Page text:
A photo of Micheal Brown posted to Facebook in 2013. (Source: abcnews.com; Photo courtesy of Brown Family from Facebook)
Today marks eight years since the 2014 police killing of Michael “Mike” Brown Jr., an unarmed Black teenager, in his hometown of Ferguson, Missouri.
For many folks, Mike’s killing was an entrypoint into the Black Lives Matter movement and the work of Black liberation. Sadly, in death, Mike became yet another social icon reminding us of law enforcement’s continued disregard of Black life and fractured relationship with Black people.
Today, we are reflecting on the brief yet resonant life of Mike Brown, as well as the impact of the Ferguson Uprisings on community organizers, and lessons we in philanthropy can apply to our work in supporting safety for and in Black communities.
Remembering “Big Mike”
Liberation altar created in honor of Micheal Brown Jr. by the Artivists STL artist collective. (Source: yesmagazine.org; Photo by Harry Wadlington)
To his family, close friends, and neighbors, Michael was affectionately known as “Big Mike.”
He was a charismatic, good-natured teenager who had recently graduated from high school and was just days away from attending Vatterott College. His true passion, however, was music, and Mike hoped to one day pursue a career as a producing engineer.
He was also a cherished son, a loving brother, and a supportive friend to many in Ferguson. Folks in his community fondly remember his cheerful disposition and positive attitude, and willingness to always pass a smile to those around him.
Calls for Justice
Michael Brown Jr.’s mother, Leslie McSpadden, cries outside the Ferguson police department after hearing of the grand jury’s decision. (Source: buzzfeednews.com; Photo by JEWEL SAMAD/AFP / Getty Images)
Now all that’s left for Mike’s family is sweet memories of his young life—and the continued fight for justice. In 2021, Mike’s mother, Lesley McSpadden-Head, shared her frustrations with the Washington Post:
“I need to see equality; I need to see the officers who have chosen to be in the profession, who have chosen to wear the badge and have chosen to serve and protect be held accountable. We weren’t given a choice. I didn’t choose for my son to die. I didn’t choose to become a mother of the movement. I didn’t choose to become a civil rights activist.”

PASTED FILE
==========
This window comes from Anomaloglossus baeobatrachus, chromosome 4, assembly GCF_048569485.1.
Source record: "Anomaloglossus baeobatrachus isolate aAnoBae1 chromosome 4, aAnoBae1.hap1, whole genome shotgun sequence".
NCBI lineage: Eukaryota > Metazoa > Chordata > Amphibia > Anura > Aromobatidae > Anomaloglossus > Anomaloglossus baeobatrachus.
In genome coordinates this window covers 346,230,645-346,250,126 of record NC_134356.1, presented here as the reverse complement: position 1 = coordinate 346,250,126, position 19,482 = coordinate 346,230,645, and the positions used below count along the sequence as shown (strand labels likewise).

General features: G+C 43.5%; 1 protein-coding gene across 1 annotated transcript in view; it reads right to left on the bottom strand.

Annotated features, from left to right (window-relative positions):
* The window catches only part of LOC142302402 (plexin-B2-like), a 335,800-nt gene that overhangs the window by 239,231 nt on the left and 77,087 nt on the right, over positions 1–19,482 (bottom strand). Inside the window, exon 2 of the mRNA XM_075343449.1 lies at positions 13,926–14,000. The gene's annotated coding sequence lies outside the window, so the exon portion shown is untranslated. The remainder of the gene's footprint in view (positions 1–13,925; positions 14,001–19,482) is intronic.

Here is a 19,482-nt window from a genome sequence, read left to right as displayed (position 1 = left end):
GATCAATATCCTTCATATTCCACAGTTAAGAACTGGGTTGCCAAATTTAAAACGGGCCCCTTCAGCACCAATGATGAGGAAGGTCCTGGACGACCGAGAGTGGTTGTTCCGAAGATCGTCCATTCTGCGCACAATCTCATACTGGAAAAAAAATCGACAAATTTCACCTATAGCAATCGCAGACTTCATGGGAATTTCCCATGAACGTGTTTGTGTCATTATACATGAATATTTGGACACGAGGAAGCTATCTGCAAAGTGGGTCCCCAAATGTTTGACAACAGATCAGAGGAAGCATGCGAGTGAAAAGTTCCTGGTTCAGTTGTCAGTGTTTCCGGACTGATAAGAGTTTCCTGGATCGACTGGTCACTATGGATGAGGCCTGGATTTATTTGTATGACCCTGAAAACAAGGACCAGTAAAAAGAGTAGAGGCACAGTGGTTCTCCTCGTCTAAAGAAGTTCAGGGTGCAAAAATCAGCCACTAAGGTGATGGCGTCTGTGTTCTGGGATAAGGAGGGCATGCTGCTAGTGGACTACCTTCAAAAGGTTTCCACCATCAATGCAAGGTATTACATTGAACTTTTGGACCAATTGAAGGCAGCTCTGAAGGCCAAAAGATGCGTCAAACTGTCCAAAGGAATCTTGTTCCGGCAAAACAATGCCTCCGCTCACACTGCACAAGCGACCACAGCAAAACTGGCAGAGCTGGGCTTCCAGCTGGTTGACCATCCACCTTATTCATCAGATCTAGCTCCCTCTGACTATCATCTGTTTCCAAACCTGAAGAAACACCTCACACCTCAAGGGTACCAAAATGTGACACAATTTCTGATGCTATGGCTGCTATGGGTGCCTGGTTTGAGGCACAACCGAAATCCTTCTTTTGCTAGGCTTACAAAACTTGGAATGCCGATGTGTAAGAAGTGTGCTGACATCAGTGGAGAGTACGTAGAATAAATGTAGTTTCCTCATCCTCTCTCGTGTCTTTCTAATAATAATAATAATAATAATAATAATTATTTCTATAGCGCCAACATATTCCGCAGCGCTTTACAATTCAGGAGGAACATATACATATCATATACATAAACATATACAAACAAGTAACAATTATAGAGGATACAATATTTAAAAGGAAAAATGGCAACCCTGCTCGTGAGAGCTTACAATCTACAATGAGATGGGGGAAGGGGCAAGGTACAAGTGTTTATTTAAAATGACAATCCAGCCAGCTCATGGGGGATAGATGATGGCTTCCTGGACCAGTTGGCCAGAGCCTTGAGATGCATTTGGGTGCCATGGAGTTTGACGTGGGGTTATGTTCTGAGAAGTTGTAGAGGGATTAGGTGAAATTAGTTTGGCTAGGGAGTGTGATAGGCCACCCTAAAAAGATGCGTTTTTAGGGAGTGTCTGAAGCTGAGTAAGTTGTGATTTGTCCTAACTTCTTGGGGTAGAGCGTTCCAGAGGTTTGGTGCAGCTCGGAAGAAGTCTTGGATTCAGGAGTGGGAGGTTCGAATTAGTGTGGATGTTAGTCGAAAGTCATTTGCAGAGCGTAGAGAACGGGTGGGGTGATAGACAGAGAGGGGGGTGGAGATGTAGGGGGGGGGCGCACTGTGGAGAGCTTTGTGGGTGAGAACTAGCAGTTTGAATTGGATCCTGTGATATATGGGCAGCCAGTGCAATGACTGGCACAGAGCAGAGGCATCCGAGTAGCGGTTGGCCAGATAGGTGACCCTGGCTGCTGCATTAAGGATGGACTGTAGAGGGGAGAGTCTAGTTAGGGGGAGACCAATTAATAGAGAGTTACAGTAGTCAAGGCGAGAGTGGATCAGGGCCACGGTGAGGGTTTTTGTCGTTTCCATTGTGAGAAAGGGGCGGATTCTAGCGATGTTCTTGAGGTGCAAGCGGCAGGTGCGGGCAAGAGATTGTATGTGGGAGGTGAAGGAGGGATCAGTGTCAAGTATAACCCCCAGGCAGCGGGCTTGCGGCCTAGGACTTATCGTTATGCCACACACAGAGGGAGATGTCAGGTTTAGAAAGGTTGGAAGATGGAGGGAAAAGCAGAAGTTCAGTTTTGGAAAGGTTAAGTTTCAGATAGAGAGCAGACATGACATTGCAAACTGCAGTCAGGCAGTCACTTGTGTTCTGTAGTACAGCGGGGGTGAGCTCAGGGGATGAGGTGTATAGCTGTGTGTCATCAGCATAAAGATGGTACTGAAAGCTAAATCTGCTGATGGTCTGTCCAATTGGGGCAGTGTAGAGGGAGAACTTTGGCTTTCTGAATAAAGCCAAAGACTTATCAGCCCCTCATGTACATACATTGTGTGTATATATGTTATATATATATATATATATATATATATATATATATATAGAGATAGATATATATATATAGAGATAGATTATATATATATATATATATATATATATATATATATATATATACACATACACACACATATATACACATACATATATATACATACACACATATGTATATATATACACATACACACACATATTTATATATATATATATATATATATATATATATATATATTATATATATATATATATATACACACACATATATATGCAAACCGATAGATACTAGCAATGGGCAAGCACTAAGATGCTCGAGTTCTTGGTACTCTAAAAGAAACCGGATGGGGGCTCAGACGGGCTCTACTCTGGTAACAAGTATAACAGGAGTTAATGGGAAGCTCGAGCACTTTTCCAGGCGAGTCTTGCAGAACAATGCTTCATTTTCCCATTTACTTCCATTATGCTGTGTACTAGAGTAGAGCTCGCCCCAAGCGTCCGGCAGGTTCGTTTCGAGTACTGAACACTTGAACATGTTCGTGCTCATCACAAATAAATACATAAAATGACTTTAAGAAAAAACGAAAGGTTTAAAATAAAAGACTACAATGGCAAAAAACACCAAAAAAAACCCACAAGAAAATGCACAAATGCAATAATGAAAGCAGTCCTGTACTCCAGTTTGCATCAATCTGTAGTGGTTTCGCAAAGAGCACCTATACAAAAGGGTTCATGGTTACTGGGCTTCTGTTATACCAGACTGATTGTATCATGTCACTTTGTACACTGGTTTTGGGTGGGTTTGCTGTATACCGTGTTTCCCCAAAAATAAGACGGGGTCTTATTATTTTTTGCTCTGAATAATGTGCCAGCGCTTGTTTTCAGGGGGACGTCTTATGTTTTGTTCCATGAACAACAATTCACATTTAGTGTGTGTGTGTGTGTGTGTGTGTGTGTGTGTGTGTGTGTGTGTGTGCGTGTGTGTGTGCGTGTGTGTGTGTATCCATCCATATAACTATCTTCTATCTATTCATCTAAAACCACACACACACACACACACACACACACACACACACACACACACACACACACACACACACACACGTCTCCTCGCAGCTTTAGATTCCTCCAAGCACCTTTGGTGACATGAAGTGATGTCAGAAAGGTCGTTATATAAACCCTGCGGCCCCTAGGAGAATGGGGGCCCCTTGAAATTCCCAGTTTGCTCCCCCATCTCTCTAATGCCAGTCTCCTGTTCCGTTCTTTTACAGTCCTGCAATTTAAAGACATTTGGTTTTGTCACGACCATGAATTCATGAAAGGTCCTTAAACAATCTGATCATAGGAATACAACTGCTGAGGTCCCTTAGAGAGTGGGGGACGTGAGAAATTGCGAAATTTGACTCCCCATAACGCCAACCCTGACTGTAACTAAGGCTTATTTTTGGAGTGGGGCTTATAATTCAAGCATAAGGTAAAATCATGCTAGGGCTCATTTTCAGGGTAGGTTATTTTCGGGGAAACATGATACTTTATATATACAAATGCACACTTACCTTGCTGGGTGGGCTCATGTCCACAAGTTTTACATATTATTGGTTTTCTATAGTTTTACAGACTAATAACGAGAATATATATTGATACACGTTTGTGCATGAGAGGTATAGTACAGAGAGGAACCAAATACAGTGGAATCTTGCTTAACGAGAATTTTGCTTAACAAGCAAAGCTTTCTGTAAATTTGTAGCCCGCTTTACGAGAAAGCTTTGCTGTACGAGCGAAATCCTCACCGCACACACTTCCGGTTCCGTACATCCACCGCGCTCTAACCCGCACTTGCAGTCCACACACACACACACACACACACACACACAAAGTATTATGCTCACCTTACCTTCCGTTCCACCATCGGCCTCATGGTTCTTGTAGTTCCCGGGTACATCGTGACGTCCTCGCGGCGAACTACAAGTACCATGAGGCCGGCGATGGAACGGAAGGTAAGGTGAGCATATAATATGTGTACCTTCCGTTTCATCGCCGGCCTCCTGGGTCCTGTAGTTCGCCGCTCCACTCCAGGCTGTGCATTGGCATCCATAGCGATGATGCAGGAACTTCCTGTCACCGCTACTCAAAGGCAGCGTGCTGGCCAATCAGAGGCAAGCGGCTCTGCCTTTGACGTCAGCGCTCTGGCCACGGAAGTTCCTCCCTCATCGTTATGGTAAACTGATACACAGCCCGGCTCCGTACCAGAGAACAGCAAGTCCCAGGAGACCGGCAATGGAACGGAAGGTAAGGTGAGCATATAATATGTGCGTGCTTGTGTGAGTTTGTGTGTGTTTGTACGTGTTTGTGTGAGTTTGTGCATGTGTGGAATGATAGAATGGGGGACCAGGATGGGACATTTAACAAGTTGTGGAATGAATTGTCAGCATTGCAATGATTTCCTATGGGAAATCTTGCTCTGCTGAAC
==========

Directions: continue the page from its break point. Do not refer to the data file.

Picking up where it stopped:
To this day, Darren Wilson, the officer who killed Mike Brown has not been held accountable for Mike’s death. Still, his family continues to advocate for reopening the case. And in his hometown of Ferguson, MO, several foundations have been created in his honor—working with the youth to increase awareness of social justice issues affecting their communities and what they can do to take an active role in seeking change.
From Police Accountability to Community Safety
Michael Brown Sr. (front-center) leads a memorial march for his son Michael Brown Jr. on the one year anniversary of his death. (Source: insider.com; Photo by Scott Olson/Getty Images)
Since Mike’s murder, countless lives have been tragically lost as a result of police violence, which still disproportionately impacts Black communities.
However, from the Ferguson Uprisings to today, we continue to witness pivotal shifts in how community organizers are responding to police violence and the need for community safety.
“Our grantees have learned a lot, and the number of folks that are mobilizing around ending police violence and trying to build a world that is safe for all has really expanded,” shares Jeree Thomas, Director of Borealis’ Communities Transforming Policing Fund. “We’ve seen a sharpening of analysis and so much more political education around what abolition means and what it means to shift resources and power away from policing, incarceration, and punishment to communities and more proactive safety strategies.”